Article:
Whether it’s when the McNiels’ church’s youth group comes over to harvest honey, or when Michael put marbles on a tarp and then put water on the tarp. The bees would come in, land on the marbles and drink. The tarp would get kind of green after a while, though, so now the sprinklers do the pouring and the bees drink off the grass.

Then, there’s the potty ritual. Bees don’t go potty at all during the winter’s coldest days, choosing instead to hold it in. Then, on the first day they get when the temperature hovers around 55 degrees, it’s like halftime at the Super Bowl.

“They all fly out, take a dump and then fly back,” Michael said, while Michelle chuckled and quipped, “T-M-I!”

“They are really cool to watch, and then there’s that factor of overcoming your own fear,” Michael said of the bees. “Learning to work with them in such a way that it’s kind of a partnership.”

He then added, “I don’t know if they view it as a partnership, but I do.” 

And if you have a garden, well, you’ve just got yourself an army of eager pollinators. Just treat them well. Plant plenty of stuff and give them plenty of water so they don’t have to go wandering around and become nuisances at your neighbors’ birdbaths and swimming pools. 

One of the beehives in Michael McNiel’s East Wenatchee home. Bees, McNiel says, are fascinating creatures with personalities, habits and quirks.

Bees have defined personalities, they require attention and time, they communicate with one another, and they have a notorious caste system among themselves. 

There are queen bees, drones and worker bees. The drones’ job is to, um, get to know the queen bee, and eat honey. The worker bees’ job is to do everything else, and that includes kicking the drones’ freeloading selves out after they have mated with the queen.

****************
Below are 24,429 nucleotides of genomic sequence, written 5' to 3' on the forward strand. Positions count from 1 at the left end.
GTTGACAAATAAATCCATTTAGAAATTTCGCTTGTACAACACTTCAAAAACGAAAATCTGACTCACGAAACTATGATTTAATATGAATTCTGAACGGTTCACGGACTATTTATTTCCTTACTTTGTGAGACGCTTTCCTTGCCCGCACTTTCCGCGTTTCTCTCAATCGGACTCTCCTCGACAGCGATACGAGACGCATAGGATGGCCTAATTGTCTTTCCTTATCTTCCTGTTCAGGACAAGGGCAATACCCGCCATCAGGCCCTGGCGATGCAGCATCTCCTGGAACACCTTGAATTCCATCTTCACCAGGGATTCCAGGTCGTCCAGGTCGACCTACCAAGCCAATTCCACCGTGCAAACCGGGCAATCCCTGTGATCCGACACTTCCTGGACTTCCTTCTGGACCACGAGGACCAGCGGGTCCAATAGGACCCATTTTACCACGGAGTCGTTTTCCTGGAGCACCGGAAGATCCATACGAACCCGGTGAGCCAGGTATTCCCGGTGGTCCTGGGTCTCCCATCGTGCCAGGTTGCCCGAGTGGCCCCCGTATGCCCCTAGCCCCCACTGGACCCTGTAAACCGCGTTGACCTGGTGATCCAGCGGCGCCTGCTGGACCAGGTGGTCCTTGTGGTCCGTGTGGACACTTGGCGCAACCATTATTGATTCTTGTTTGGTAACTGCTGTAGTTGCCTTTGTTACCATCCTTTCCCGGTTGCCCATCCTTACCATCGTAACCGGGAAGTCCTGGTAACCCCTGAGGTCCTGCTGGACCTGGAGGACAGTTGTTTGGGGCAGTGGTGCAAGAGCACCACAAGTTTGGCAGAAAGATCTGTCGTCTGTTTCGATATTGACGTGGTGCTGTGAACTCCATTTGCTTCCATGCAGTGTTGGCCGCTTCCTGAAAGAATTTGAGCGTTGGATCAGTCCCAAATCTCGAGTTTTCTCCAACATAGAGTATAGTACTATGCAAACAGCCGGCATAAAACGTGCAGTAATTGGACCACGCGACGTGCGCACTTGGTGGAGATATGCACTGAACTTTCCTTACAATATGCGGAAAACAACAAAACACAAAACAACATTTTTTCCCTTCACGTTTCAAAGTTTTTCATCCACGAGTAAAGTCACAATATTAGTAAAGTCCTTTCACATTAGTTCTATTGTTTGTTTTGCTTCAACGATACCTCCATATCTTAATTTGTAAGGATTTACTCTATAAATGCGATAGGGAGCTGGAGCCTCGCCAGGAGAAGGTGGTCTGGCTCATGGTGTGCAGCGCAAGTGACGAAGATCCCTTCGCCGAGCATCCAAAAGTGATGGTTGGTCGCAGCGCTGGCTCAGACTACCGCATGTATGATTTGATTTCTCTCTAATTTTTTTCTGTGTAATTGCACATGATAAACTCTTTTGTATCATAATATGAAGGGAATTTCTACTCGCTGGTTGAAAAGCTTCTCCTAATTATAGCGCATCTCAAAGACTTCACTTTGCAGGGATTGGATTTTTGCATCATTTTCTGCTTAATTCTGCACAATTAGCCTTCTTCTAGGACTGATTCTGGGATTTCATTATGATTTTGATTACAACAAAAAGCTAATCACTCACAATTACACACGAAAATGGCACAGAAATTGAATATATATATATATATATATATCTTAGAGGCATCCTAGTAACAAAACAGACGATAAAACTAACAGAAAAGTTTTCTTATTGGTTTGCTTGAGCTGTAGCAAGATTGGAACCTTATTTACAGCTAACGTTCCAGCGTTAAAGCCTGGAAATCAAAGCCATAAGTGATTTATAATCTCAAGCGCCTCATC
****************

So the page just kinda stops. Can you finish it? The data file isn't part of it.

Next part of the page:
Take note, ladies.

Not only do they have personalities, but they have moods, too, Michael said. When you approach a hive and the bees are in a bad mood, it’s best to walk away. 

“Just like with your wife,” Michael said, with Michelle chuckling next to him.

Take note, gentlemen.

Two other gentlemen have grown with the McNiels and their yellow-and-black hobby. Their two older children, Patrick and Calum.

Having three children in a house surrounded by moody, armed bugs is not a challenge if you learn what irritates the bees and refrain from doing that, Michael said. 

Don’t stand in front of the hive, don’t throw things at it, and certainly don’t crash your tricycle in front of it. Patrick McNiel did that and one, single, irritated bee reminded him not to do that the only way it knew how, right between Patrick’s eyes. 

“He could have gotten really stung” by a bunch of irate bees, but it was only one, Michelle remembered. 

Now the kids are so comfortable that they once ate their breakfast cereal on the kitchen table, with a newly-purchased box carrying 10,000 bees or so doubling as a (very) temporary centerpiece.

“They are family, man,” Michael said, later adding, “If you respect them, they will respect you.” 

Ten-year-old Kayleigh McNiel, the youngest of the McNiels’ three children, has shown a remarkable aptitude for beekeeping. Her family refers to her as their “bee whisperer.”

About the Author

About the Author: .

Subscribe

If you enjoyed this article, subscribe now to receive more just like it.

Post a Comment

Your email address will not be published. Required fields are marked *

Top